Grace Scurlock – Sandy Haven’s Local Artist (1927 – 2005)

Mrs Grace Mary Scurlock (nee Beer) who was born and raised at Sandy Haven as one of the Beer Family of Rock House – the house with the stone quay alongside.  Grace was always proud of her ancestry being a long line of Master Mariners going back 150 years and originating in Cornwall.  The story of the Beer family at Sandy Haven began with grandfather Captain Jacob Beer who by modern standards and using the encroaching American terminology was an ‘Hombre’.   He owned six trading schooners and his wife owned another six.   One day Captain Beer sailed into Sandy Haven to trade, and decided that he would like to live there as it was a lovely and sheltered spot and most convenient for his ships.   But his wife disagreed and would not join him.  So he came to Sandy Haven alone and married a local girl and built Rock House where they raised a family of four children.  

      The Beer family lived at Rock House, Sandy Haven. Grace’s grand farther Captain Jacob Beer had also built the wharf at Rock House so he could bring his trading schooner ‘The Crystal’ alongside where he had a large boat shed (now demolished).  Grace had three brothers – Henry Millard, Ralph and George. She and her brothers worked hard as children with their father, on their vegetable garden on the cliff top immediately above their home at Rock House.  Captain Beer had set up a sheer legs with a block on the cliff edge, and the family hand hauled baskets of seaweed (gathered from the beach at Sandy Haven) to the hilltop to fertilise the crop.   The hilltop garden was accessed by a steep footpath with slabs of red shale. Some of these survive as garden seats at The Anchorage and their tops are worn smooth by all the foot traffic up and down the hill.  Today a workshop has been built in the former vegetable garden and a steep driving track carved out of the hillside, so that vehicles can be driven up there.  Grace and her brothers were raised at Sandy Haven and twice daily saw the tidal waters empty and fill. Her brother George told me that he was proud to be the man to bring the first bag to cement to Sandy Haven, which he did over the handlebars of his motorbike.

              Grace’s mother Mrs Thelma Alice Beer was living alone at Rock House in Sandy Haven in 1982, and died shortly afterwards aged 86 years. I had just bought my first plot of land there from Henry Millard Beer who was living as a tax exile on Jersey in the Channel Islands. I flew there to meet him and his wife and to the close the deal. Old Mrs Beer told me one day the sad story of the end of her husband Captain Beer.  In the 1920s Skomer Island was being farmed by Ronald Mathias Lockley who became famous for his books on the birds of Skomer and Pembrokeshire.  One day in 1920 an abandoned schooner – the Alice Williams – drifted ashore on Skomer Island. Lockley sailed into Sandy Haven and asked Captain Beer to help him salvage the wreck as she carried a valuable cargo of coal badly needed to heat the island farmhouse.   This they did and today the figurehead of the Alice William is still on the island and her ships wheel is hanging in the cottage on the island which is now used by bird watchers.   Mrs Beer told me that towards the end of the salvage operation, Captain Beer had a fall into the hold of the Alice Williams and hurt his head.  Robert Lockley sailed him back home to Rock House.   But Captain Beer was never the same again as he only sat by the side of the fire until he died quietly. Mrs Beer was bitter in her comments about Robert Lockley as he did nothing to help her with her family.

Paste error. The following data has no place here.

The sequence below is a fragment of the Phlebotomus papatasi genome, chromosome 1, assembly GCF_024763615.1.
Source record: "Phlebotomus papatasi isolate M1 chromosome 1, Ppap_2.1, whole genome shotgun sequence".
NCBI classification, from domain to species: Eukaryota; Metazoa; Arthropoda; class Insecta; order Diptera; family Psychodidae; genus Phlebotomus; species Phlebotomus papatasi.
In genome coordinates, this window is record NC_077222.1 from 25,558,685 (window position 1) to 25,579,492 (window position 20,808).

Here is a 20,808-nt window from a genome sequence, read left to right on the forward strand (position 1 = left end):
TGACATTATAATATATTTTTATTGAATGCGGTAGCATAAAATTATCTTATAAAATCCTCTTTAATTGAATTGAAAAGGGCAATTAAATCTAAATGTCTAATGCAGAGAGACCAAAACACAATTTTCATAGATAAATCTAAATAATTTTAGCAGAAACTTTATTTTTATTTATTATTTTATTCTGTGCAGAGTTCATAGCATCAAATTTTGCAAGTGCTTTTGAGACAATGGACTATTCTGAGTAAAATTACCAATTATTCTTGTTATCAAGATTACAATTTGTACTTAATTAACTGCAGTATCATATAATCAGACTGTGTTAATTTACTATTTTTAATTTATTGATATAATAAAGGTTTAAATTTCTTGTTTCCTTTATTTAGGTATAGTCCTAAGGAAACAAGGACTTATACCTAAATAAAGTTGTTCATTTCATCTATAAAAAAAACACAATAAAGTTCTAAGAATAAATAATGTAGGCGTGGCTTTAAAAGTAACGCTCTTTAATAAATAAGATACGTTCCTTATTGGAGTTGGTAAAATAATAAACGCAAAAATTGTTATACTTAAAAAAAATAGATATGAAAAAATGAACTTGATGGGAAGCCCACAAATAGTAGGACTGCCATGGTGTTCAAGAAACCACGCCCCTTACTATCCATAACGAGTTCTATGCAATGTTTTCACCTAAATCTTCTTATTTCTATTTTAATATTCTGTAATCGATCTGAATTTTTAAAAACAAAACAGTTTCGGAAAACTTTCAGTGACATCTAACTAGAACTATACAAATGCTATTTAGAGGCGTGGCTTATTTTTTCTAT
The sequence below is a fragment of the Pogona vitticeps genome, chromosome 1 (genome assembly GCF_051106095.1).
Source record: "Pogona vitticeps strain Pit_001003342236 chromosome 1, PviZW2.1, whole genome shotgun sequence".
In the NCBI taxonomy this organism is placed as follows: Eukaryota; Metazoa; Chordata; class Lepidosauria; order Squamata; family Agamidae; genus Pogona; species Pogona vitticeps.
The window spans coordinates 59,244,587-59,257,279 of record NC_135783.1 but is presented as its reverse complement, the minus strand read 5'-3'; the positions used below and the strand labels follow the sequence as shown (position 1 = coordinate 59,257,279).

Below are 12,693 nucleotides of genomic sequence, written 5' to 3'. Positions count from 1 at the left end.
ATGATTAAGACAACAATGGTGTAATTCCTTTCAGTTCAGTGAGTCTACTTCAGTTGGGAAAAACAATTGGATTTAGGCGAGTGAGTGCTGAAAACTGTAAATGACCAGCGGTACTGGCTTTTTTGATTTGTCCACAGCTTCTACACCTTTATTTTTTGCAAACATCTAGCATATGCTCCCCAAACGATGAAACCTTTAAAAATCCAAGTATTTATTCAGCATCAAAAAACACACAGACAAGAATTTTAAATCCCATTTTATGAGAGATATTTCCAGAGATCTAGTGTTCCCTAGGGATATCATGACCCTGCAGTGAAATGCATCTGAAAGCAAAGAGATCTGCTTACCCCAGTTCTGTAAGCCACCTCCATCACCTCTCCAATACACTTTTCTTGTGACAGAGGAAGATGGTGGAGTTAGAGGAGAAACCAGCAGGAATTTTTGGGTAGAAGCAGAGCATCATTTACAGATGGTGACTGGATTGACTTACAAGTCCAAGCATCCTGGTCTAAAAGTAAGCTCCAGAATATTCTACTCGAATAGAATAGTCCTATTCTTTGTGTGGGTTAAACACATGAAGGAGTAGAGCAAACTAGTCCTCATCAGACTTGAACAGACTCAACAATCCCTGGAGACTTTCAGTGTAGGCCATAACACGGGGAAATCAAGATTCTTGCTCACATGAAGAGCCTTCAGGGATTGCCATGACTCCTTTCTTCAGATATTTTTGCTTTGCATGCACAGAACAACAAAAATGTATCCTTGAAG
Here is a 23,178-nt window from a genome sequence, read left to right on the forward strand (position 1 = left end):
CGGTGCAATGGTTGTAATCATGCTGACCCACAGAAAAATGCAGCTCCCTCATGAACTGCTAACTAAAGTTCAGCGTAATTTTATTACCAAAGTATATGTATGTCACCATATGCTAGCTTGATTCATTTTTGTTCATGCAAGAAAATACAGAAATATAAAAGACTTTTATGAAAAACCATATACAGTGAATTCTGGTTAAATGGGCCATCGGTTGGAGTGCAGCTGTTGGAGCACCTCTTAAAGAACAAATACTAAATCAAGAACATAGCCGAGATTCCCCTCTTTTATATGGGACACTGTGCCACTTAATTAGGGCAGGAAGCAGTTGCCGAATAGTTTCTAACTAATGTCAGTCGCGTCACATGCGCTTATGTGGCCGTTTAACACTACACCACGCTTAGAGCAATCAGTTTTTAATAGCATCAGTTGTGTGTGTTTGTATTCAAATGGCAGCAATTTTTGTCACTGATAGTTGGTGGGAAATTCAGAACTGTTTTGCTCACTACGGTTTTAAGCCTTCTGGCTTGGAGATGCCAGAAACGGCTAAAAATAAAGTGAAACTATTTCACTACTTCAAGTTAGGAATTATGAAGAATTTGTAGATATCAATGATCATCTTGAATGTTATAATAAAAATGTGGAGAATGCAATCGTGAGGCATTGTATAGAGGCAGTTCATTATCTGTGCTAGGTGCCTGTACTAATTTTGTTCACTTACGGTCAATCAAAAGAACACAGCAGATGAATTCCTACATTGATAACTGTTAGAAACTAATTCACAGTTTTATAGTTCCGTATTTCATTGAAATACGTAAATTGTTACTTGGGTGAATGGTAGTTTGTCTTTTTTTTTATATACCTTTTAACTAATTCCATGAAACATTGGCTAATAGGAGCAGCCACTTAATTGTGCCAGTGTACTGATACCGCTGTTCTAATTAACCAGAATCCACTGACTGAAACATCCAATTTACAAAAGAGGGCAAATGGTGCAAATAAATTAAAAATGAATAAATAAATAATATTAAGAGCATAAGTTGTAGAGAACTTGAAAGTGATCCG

Grace and her bothers were raised at Sandy Haven and there she learned her great appreciation of the coastal area. She loved to collect mussels at Sandy Haven and to walk and paint on the coast admiring the splendid scenery with the many wild flowers, butterflies and birds. Grace Beer married Rex Miles Scurlock, an Estate Agent in Milford Haven. They had three children – Yvette, Roger and Heather. When Rex died in 1973, Grace took over the Estate Agency and ran it for the rest of her life. Her daughter Yvette joined her and today Yvette still runs the Estate Agency.    

     As a young lady, Grace and her mother met Graham Sutherland, the painter, and his wife (who shocked Grace and her mother as being the first woman they had ever seen wearing trousers). The Sutherlands rented a cottage at Sandy Haven, where he made many paintings of the area.  The paintings were stored in the Beer boat shed on the wharf.  Grace told me that she and her mother used to go into the shed and peep at them. They were impressionist paintings and her mother did not like them, as they did not look right.

     Grace began painting in 1947, while she was working at the Milford Haven Post Office. That year she entered two paintings in a London exhibition representing the Milford Haven Arts Club. Her interest was painting both in oil and water colors. She also did some wood carving. The main subject was the coast around Sandy Haven and sometimes ships.  She spent a lot of her time painting inside the shelter of the glass and wooden gazebo that today sits at the end of the wharf at Rock House overlooking the tidal pill.

  By 1967 her work was well known and she had paintings in local galleries, the National Eisteddfod, and London galleries. Many of her paintings of local scenes were taken overseas by people leaving Wales or by tourists. Grace also donated paintings and wood carvings to local charities.

     Images of few of her paintings that I own are attached.

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